The two reservoirs on this stage were both quite small, but between them was a portage that I had been dreading since deciding to sign up for the race months before. About a kilometer in length, the portage was as bad as I had feared (and perhaps worse). I regretted not being able to recce this section, as I saw teams heading off to the east side of the lake, where there was a longer portage but perhaps with smoother paths. I took my chances and followed the bulk of the racers to the shorter west side. After dragging my kayak out of the water and strapping it on the two-wheeled dolly (ok, it fell off a few times in the process!), I started pulling it up and over the rocky path, bogs, puddles and hills to the other lake. It was awful. It took forever. I lost a lot of time to the folks with lighter kayaks they could carry rather than drag, and to the teams who could each pick up an end and lift them over tough sections. Another solo racer was right behind me, and with no one else in sight, we cursed and shoved our way over the slowest kilometer of the whole race. Finally the water came into view, but first there was a locked gate in the way, meaning that we had to lift our kayaks over it! Alex and I, who would end up crossing paths many times, helped each other with the lift over to spare our boats a lot of scratches.
The rain had stopped, the winds were calm, and once back in the water it was a magical trip across Buttermere knowing the hardest section was behind us. The water was glass calm and the hills were perfectly reflected, and in just a few minutes we were bumping into the other shore. Rob was there to meet me and show me the path to transition, but he couldn't help me with the kayak, and unfortunately it was a long slog across a pasture. The wheels went back on to save my arms from having to drag it but more time was lost in the process.
Stage 4: Run over Cat Bells
Finally I was off on a run section, although walking was the most I could do on the steep, steep hillside up to Robinson. No danger of me winning the King of the Mountains prize for the fastest competitor to summit the first peak of the run stage... But the weather was holding out and the views were clear as I ran across Littledale Edge and Cats Bells. I must admit that I got distracted by a member of the film crew on top of Dale Head (how did he lug that huge camera up the mountain?), and while contemplating that idea ran off the trail a ways. But it was a minimal detour and I managed to catch a few teams before arriving at the water's edge of Derwent.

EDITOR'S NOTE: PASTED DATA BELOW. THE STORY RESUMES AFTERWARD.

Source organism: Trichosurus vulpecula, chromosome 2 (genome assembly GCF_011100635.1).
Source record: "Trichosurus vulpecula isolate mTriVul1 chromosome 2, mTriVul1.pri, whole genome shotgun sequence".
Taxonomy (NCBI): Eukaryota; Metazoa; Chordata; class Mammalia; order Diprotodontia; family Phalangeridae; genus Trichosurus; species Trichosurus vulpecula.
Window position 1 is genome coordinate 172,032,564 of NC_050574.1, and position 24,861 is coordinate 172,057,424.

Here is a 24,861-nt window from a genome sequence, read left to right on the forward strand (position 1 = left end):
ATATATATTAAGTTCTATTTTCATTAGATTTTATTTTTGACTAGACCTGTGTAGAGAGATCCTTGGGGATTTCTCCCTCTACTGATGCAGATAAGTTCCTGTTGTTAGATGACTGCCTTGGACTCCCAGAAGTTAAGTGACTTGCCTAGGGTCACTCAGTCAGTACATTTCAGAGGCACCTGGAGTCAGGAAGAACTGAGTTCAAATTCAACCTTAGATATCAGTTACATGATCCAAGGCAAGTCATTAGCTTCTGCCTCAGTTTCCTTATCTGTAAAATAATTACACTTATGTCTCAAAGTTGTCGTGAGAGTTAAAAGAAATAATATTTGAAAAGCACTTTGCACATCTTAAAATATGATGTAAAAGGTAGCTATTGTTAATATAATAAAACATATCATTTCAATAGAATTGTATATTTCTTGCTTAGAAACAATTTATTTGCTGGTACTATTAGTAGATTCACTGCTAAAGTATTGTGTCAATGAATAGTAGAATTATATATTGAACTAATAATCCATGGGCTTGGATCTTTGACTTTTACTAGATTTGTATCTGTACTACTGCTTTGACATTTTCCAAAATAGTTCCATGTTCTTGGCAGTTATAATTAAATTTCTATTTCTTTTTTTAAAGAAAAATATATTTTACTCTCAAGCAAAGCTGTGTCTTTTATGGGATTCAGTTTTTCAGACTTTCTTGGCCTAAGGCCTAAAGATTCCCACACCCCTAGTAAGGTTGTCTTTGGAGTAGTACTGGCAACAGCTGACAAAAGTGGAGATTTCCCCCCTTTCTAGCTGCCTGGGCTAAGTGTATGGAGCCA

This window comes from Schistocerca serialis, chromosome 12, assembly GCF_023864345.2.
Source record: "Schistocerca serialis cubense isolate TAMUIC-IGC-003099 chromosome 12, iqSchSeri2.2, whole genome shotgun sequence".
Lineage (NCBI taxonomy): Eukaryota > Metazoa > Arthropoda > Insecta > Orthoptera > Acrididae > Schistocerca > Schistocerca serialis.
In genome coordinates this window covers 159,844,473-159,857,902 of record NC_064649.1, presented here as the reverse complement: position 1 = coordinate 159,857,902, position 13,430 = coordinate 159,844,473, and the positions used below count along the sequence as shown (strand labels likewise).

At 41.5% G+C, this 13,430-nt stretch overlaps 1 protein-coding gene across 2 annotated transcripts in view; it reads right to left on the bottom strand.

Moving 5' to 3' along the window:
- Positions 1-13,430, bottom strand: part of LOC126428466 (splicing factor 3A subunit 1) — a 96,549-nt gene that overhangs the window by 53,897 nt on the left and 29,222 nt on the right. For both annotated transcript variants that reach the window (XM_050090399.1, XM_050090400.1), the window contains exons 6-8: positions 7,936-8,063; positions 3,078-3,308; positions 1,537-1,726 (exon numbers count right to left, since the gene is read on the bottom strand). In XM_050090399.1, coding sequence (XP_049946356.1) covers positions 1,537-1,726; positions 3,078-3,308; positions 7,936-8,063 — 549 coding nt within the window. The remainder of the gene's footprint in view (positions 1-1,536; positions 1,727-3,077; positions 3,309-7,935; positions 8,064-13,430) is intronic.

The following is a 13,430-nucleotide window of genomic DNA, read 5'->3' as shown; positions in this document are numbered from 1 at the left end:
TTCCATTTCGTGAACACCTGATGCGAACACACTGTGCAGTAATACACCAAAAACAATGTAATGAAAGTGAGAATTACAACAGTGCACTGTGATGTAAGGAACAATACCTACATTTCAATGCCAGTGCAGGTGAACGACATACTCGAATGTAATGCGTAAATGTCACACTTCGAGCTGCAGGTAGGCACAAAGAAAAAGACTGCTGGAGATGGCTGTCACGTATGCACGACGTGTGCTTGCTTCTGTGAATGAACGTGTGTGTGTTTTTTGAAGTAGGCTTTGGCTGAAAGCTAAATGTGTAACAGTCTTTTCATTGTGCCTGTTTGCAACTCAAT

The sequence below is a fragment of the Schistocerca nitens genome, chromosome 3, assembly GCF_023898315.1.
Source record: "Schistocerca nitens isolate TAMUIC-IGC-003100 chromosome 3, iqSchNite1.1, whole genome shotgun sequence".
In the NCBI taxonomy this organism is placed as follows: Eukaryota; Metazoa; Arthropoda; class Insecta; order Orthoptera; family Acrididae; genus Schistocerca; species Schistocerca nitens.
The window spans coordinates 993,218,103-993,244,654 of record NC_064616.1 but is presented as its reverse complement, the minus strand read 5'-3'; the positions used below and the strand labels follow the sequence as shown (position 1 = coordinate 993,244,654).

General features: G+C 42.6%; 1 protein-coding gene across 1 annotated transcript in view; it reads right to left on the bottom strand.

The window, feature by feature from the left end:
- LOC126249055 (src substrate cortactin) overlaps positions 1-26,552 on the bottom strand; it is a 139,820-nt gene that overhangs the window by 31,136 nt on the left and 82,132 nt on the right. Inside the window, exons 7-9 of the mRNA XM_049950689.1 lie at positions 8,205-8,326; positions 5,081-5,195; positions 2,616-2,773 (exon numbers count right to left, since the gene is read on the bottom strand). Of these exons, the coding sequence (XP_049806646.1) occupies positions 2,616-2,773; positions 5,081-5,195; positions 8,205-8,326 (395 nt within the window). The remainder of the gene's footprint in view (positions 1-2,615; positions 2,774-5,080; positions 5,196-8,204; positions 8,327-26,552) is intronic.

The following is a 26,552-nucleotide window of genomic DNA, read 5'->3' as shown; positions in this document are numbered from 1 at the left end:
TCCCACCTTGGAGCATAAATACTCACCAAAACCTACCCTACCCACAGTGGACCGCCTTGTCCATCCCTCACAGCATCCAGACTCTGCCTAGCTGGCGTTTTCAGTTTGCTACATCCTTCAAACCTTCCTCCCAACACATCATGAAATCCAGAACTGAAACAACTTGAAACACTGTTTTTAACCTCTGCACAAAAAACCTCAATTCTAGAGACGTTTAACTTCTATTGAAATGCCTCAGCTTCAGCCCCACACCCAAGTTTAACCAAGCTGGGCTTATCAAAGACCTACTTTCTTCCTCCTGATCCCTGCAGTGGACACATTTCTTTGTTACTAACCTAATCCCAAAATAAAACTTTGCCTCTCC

Stage 5: Swim across Derwent Water
I am a wimp when it comes to cold water (and this water couldn't have been much above 10 C), so on went the wetsuit, although it couldn't have be more than 1/3 of a mile across the lake. I was freezing by that time even with the suit, but I tried to think of it as a much needed ice-bath for my sore muscles. With a measly 10 feet to go to the shore, my calf cramped up and I splashed about a bit with a grimace on my face.
Luckily there were shoes waiting for me, and as I found out later Rob had run all over the lakeshore with my shoes (for hours) searching for the hard-to-find transition, and barely arrived in time to drop them off and get back to the finish area. After slipping them on, I ran in my dripping wetsuit the mile into the center of Keswick for an emotional finish. I must have looked somewhat idiotic with shoes on, my wetsuit half off, goggles and swimcap still on my head, and a silly grin on my face!
The Day 1 results are here.
Next... Coast to Coast, Day 2